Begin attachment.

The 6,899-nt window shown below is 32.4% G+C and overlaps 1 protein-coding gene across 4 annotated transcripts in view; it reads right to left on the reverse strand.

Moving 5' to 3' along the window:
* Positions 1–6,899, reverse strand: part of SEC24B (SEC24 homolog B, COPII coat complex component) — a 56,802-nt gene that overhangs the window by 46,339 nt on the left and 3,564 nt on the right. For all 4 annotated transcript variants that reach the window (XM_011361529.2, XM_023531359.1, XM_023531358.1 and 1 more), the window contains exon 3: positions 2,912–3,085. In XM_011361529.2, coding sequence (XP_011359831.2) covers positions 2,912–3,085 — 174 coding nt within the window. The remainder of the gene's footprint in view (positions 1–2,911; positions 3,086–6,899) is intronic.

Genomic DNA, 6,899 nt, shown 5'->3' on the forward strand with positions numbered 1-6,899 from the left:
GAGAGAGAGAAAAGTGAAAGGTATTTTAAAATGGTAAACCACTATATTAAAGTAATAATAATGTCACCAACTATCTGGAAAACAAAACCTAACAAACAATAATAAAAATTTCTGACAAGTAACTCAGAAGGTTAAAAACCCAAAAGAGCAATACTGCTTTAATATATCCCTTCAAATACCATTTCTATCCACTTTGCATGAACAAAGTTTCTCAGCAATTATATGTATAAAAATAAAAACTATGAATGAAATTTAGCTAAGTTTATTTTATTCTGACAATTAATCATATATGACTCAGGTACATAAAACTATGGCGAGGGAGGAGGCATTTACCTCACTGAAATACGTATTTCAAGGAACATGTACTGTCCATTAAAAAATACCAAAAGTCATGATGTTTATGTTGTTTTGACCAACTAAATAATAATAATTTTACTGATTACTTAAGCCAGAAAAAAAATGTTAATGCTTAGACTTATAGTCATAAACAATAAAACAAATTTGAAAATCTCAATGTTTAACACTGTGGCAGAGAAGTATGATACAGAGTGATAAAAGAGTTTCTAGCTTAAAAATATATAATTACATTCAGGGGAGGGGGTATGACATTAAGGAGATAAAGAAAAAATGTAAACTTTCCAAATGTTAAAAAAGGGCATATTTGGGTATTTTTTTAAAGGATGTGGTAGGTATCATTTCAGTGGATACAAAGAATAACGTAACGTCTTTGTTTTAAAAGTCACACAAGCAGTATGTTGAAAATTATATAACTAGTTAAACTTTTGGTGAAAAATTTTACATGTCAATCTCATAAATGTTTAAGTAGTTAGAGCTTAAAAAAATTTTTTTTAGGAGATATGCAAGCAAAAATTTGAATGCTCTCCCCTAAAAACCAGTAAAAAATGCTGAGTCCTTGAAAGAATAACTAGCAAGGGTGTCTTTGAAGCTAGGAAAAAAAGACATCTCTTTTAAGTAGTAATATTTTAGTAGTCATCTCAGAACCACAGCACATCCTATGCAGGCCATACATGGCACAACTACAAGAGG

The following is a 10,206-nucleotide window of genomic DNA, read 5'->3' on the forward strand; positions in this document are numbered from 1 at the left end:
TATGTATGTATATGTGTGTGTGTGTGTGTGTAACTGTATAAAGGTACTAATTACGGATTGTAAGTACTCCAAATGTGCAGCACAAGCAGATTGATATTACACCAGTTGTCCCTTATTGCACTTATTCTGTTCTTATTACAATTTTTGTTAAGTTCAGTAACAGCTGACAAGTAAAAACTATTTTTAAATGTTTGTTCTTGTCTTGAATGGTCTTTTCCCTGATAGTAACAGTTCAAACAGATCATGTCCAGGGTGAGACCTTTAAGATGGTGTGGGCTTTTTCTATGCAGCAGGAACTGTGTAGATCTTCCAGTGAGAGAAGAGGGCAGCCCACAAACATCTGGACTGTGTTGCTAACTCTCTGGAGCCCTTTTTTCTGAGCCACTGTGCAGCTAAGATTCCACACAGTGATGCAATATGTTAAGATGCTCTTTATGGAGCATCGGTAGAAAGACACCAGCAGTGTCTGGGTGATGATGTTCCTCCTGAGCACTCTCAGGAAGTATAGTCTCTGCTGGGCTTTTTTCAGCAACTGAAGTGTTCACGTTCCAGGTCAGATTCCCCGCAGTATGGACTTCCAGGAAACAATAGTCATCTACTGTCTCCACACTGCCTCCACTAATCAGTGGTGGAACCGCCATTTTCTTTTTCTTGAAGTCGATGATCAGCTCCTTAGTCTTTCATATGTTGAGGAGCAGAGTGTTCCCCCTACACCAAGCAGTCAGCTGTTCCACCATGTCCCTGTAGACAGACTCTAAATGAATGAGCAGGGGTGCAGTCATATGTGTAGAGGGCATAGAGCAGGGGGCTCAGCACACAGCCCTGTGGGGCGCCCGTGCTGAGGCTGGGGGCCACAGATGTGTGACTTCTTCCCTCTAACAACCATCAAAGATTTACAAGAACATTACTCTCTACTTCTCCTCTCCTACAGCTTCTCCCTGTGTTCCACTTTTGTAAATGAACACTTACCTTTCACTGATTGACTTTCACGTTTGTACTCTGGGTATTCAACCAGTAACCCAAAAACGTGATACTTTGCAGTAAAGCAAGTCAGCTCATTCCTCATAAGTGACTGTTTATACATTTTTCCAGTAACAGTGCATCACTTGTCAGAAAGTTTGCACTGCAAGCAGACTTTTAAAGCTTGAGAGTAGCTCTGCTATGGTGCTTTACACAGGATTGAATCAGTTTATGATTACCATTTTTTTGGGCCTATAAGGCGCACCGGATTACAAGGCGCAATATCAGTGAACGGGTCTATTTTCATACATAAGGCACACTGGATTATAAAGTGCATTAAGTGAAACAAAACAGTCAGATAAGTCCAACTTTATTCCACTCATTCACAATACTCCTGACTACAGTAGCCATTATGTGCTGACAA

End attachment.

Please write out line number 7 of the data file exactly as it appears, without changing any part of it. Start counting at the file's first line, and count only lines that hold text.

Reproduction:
TATGTATGTATATGTGTGTGTGTGTGTGTGTAACTGTATAAAGGTACTAATTACGGATTGTAAGTACTCCAAATGTGCAGCACAAGCAGATTGATATTACACCAGTTGTCCCTTATTGCACTTATTCTGTTCTTATTACAATTTTTGTTAAGTTCAGTAACAGCTGACAAGTAAAAACTATTTTTAAATGTTTGTTCTTGTCTTGAATGGTCTTTTCCCTGATAGTAACAGTTCAAACAGATCATGTCCAGGGTGAGACCTTTAAGATGGTGTGGGCTTTTTCTATGCAGCAGGAACTGTGTAGATCTTCCAGTGAGAGAAGAGGGCAGCCCACAAACATCTGGACTGTGTTGCTAACTCTCTGGAGCCCTTTTTTCTGAGCCACTGTGCAGCTAAGATTCCACACAGTGATGCAATATGTTAAGATGCTCTTTATGGAGCATCGGTAGAAAGACACCAGCAGTGTCTGGGTGATGATGTTCCTCCTGAGCACTCTCAGGAAGTATAGTCTCTGCTGGGCTTTTTTCAGCAACTGAAGTGTTCACGTTCCAGGTCAGATTCCCCGCAGTATGGACTTCCAGGAAACAATAGTCATCTACTGTCTCCACACTGCCTCCACTAATCAGTGGTGGAACCGCCATTTTCTTTTTCTTGAAGTCGATGATCAGCTCCTTAGTCTTTCATATGTTGAGGAGCAGAGTGTTCCCCCTACACCAAGCAGTCAGCTGTTCCACCATGTCCCTGTAGACAGACTCTAAATGAATGAGCAGGGGTGCAGTCATATGTGTAGAGGGCATAGAGCAGGGGGCTCAGCACACAGCCCTGTGGGGCGCCCGTGCTGAGGCTGGGGGCCACAGATGTGTGACTTCTTCCCTCTAACAACCATCAAAGATTTACAAGAACATTACTCTCTACTTCTCCTCTCCTACAGCTTCTCCCTGTGTTCCACTTTTGTAAATGAACACTTACCTTTCACTGATTGACTTTCACGTTTGTACTCTGGGTATTCAACCAGTAACCCAAAAACGTGATACTTTGCAGTAAAGCAAGTCAGCTCATTCCTCATAAGTGACTGTTTATACATTTTTCCAGTAACAGTGCATCACTTGTCAGAAAGTTTGCACTGCAAGCAGACTTTTAAAGCTTGAGAGTAGCTCTGCTATGGTGCTTTACACAGGATTGAATCAGTTTATGATTACCATTTTTTTGGGCCTATAAGGCGCACCGGATTACAAGGCGCAATATCAGTGAACGGGTCTATTTTCATACATAAGGCACACTGGATTATAAAGTGCATTAAGTGAAACAAAACAGTCAGATAAGTCCAACTTTATTCCACTCATTCACAATACTCCTGACTACAGTAGCCATTATGTGCTGACAA